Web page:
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“We’re very confident that we will have at least one vaccine by the end of the year for at least a small, targeted population, which hasn’t been decided yet,” Dr. Melanie Swift said this week. Imagine preparing for a party (back when such things were done), but you don’t know what day it will happen, who is coming or almost any other details. That’s kind of the situation of Mayo Clinic’s COVID Vaccine Allocation and Distribution Work Group, which Swift leads as a co-chair. The work group faces many unknowns, but it is preparing for the massive vaccination project. At this point, the expectation is that Mayo will start administering the Pfizer vaccine first, with more — including the Moderna vaccine — following closely.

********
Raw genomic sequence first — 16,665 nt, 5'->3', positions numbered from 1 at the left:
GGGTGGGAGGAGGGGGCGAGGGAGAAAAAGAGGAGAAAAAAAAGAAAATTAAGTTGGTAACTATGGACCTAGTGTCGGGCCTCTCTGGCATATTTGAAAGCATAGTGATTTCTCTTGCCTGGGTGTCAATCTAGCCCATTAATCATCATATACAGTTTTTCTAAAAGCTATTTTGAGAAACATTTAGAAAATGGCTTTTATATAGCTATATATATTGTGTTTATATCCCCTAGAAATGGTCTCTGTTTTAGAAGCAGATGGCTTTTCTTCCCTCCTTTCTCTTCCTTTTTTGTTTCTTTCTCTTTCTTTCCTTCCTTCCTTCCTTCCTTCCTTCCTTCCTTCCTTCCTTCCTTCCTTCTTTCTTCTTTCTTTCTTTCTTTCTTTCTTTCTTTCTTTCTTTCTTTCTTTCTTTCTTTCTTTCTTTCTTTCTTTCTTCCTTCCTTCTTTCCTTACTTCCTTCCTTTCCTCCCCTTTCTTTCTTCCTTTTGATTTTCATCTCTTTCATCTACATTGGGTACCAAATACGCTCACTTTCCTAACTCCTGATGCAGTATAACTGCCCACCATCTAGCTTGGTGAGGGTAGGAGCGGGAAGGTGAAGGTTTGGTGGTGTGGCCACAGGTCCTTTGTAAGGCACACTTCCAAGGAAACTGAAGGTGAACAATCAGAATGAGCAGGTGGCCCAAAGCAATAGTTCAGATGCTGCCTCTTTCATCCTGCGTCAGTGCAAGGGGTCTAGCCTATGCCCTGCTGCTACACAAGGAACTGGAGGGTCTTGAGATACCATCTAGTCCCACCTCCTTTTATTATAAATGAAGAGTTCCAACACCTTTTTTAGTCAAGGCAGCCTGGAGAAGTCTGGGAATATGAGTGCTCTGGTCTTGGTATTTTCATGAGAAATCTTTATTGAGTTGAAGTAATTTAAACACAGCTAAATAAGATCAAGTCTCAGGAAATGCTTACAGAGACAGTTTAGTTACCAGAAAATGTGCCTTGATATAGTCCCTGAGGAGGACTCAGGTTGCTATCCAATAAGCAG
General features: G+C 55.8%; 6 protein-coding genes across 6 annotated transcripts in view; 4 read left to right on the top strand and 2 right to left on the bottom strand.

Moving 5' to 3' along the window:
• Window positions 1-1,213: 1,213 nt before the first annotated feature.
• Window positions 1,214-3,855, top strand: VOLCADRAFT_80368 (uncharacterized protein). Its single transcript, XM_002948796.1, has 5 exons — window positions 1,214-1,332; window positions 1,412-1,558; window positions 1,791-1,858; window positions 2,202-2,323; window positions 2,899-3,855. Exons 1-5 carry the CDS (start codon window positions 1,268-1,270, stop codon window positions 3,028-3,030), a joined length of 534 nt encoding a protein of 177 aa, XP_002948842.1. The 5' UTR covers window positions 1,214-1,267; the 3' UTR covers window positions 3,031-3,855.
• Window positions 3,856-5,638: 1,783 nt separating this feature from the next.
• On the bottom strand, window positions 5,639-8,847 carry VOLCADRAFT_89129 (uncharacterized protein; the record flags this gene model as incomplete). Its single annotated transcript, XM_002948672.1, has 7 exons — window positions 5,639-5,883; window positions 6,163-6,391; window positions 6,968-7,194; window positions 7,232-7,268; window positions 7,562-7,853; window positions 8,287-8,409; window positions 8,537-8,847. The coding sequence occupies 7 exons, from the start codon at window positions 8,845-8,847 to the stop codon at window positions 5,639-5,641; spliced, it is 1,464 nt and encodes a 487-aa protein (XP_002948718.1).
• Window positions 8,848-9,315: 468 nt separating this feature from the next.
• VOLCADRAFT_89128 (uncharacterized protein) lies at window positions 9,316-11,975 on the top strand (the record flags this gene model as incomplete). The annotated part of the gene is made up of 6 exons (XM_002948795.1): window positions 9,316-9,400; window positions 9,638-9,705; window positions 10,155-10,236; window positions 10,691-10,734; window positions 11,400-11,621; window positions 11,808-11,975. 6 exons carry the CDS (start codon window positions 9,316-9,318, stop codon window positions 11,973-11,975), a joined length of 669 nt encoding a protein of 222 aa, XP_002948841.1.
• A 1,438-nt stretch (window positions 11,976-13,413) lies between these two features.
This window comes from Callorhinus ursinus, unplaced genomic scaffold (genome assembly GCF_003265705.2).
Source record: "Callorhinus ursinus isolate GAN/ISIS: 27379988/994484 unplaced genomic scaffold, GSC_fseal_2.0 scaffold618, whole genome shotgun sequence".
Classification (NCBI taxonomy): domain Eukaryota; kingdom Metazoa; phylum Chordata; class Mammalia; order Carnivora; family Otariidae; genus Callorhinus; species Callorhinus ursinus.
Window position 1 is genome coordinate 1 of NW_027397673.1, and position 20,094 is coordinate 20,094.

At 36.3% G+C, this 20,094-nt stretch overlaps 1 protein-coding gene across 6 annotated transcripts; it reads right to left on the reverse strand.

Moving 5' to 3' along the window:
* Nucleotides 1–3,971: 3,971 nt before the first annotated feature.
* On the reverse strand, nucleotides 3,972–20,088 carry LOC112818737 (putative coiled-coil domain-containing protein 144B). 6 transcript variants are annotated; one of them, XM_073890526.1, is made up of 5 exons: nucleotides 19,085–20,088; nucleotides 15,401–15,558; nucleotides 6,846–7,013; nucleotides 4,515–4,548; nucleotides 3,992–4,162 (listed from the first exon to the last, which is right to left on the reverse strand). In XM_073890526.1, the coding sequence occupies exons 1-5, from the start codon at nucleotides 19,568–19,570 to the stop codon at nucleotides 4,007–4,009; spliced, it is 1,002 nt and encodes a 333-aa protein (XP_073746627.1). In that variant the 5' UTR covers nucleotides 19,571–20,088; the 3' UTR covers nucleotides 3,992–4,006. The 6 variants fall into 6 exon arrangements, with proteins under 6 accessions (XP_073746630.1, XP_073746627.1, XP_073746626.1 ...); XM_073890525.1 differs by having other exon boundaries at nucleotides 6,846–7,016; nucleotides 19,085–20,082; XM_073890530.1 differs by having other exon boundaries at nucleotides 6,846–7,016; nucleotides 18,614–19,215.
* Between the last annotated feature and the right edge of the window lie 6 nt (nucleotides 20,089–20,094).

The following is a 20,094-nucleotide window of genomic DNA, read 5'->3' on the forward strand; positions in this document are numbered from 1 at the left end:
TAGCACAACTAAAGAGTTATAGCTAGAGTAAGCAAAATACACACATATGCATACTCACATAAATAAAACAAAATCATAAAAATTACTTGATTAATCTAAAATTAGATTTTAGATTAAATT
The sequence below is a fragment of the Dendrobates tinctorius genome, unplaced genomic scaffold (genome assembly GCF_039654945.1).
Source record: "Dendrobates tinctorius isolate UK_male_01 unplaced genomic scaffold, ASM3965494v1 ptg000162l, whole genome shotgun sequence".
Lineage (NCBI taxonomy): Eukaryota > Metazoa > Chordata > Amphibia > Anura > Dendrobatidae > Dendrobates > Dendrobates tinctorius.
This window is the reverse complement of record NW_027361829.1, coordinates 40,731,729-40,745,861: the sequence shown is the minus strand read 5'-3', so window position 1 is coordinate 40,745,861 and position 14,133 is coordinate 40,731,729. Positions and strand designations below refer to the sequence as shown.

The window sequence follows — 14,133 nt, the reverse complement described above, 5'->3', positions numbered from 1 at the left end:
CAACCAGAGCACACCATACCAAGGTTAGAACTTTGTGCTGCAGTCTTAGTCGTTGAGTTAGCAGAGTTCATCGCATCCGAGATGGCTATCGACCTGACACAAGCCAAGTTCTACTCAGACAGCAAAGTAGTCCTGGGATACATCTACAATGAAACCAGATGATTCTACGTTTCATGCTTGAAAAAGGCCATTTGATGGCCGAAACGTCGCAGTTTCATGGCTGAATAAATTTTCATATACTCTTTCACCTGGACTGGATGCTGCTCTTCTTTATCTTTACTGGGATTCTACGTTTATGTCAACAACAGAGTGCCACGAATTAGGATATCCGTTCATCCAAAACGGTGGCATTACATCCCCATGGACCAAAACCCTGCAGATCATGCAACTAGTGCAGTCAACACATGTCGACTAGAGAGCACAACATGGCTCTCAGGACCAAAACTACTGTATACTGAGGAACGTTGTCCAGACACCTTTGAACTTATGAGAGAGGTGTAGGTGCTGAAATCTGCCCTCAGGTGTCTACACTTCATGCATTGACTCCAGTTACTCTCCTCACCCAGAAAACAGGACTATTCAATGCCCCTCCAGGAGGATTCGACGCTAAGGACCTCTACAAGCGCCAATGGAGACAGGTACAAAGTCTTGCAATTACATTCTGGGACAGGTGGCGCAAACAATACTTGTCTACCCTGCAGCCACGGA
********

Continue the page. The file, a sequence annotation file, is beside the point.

“We’re preparing to be able to faithfully and appropriately receive and store and handle and administer this (Pfizer) vaccine and the vaccines that will come after this one,” Swift said. That means working out a lot of logistical, training, software and public communication issues, among others.
Dr. Melanie SwiftSubmitted by Mayo Clinic
Cold storage One of the first things to address is that the Pfizer vaccine needs to be stored at minus 103 …
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